theScore’s hole by hole preview of Augusta National Golf Club, site of the Masters, continues today with course designer Jeff Mingay's thoughts on a pair of par-3’s and an underrated par-4.
No. 4: Flowering Crabapple
Historical average: 3.29
Historical rank: T3
Mingay’s take: “Bobby Jones and Alister MacKenzie were both great admirers of the Old Course at St. Andrews, and many original features at Augusta were inspired by that famous links. The fourth hole is, or was, intended to emulate many characteristics of the eleventh, or Eden hole, at St. Andrews. The green here slopes severely from back to front. There's a bunker left and another across the front of the right side of the putting surface that create a very narrow approach into the left side of the putting surface. These bunkers at St. Andrews are called ‘Hill’ and ‘Strath’, respectively. But, the fourth is another hole at Augusta that’s been significantly lengthened in recent years. Originally designed as a 190-yard hole, it can now play as long as 240 yards … into the prevailing wind, too … from an elevated tee.”
No. 5: Magnolia
Historical average: 4.27
Historical rank: 5
Mingay’s take: “The fifth is one of the most unheralded holes at Augusta ... which is odd, because it’s a great one. And a difficult one, too. When you stand on the tee, your first impression is inevitably not to hit it into those super deep fairway bunkers down the left side that emphasize the dogleg and take another 300-yard plus poke from the Masters tee to carry. As a result, most players - even the pros - will drive it down the right leaving a comparatively awkward angle into the green. Approaching from the left side, which those aforementioned bunkers discourage, is advantageous. Two-time Masters winner and accomplished golf architect, Ben Crenshaw, describes the fifth green as ‘very St. Andrews-like in concept. It’s another heaving piece of ground, split beautifully into sections with artful contouring that demands strategic play from the tee and then very precise approach play … a la many at the Old Course, yes. Otherwise, more than two putts are likely.”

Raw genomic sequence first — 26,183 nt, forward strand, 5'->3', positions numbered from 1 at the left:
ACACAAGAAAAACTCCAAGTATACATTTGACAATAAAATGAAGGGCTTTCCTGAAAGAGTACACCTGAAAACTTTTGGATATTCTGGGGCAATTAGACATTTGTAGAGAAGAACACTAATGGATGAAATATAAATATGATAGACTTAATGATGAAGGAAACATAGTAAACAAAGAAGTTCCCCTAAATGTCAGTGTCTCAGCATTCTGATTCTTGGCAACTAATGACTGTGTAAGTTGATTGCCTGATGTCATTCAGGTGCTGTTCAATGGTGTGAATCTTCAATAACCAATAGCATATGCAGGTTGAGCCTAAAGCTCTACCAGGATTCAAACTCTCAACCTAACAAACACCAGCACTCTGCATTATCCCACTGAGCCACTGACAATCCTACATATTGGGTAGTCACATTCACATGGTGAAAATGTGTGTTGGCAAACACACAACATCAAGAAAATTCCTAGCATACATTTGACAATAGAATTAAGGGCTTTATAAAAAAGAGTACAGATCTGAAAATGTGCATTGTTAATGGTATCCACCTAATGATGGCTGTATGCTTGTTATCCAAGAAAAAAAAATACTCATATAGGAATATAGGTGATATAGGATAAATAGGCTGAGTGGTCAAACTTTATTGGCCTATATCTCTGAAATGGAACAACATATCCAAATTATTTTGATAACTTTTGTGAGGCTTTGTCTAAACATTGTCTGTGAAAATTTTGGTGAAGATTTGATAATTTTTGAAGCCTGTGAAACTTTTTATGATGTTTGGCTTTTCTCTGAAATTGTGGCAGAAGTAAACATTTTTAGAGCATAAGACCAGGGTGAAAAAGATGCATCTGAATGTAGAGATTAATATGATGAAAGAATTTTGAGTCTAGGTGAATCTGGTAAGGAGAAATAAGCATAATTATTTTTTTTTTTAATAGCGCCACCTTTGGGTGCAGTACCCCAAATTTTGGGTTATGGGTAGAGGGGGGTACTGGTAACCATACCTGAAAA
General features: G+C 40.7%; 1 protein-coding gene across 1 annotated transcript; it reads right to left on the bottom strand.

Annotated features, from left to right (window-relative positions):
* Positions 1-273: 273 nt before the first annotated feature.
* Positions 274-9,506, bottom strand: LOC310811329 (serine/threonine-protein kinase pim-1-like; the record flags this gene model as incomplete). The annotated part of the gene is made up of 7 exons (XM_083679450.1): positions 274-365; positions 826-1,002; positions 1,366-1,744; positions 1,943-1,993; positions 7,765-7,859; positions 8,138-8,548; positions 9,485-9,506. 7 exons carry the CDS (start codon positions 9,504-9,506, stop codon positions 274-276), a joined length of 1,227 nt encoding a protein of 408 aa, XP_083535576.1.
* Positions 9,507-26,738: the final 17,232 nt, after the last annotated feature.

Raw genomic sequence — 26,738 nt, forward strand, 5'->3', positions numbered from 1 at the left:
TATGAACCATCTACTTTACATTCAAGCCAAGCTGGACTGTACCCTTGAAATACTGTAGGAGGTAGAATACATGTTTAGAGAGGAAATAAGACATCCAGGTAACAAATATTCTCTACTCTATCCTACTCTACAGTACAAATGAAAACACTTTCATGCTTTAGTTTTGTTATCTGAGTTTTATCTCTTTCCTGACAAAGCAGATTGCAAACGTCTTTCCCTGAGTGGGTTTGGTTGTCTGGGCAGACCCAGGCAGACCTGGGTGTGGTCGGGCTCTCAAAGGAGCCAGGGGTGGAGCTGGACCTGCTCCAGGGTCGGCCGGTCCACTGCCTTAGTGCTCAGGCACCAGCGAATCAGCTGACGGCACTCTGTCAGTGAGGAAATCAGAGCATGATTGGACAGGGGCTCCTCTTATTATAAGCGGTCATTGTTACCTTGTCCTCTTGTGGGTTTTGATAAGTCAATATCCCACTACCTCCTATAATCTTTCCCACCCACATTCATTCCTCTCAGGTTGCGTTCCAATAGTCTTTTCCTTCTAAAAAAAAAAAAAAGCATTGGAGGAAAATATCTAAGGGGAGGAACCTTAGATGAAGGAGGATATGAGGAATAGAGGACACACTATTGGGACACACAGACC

No. 6: Juniper
Historical average: 3.14
Historical rank: 13
Mingay’s take: ”The 6th is a classic drop shot par 3, in a beautiful setting where 'patrons' can sit on a hillside between the tee and green to watch play at the 6th and adjacent par 3 16th … with tee shots at the 6th whizzing over their heads. It's a neat experience at the Masters. Guarded in front by a big bunker, the 6th green is fairly large for a relatively short par 3. The scorecard reads 180 yards, but the 30 foot drop from tee to green makes this hole play much shorter. Like many greens at Augusta, the contour and slope of the green here is varied and can work for or against you. There's a tiny shelf in the back-right corner of the green that's very difficult to stop a ball on … even for the world's best golfers. Historically, the pin is placed up there, on that shelf, two days of the Masters. Missing this plateau leaves adventurous putts and tricky recovery shots. Front pins are comparatively easy to get to, presenting ideal variance on a green at a hole of this type … with a few pins that are relatively simple to access and a couple brutal spots to put the hole.”
We’ll look at holes seven through nine Wednesday. Please see below for previous holes.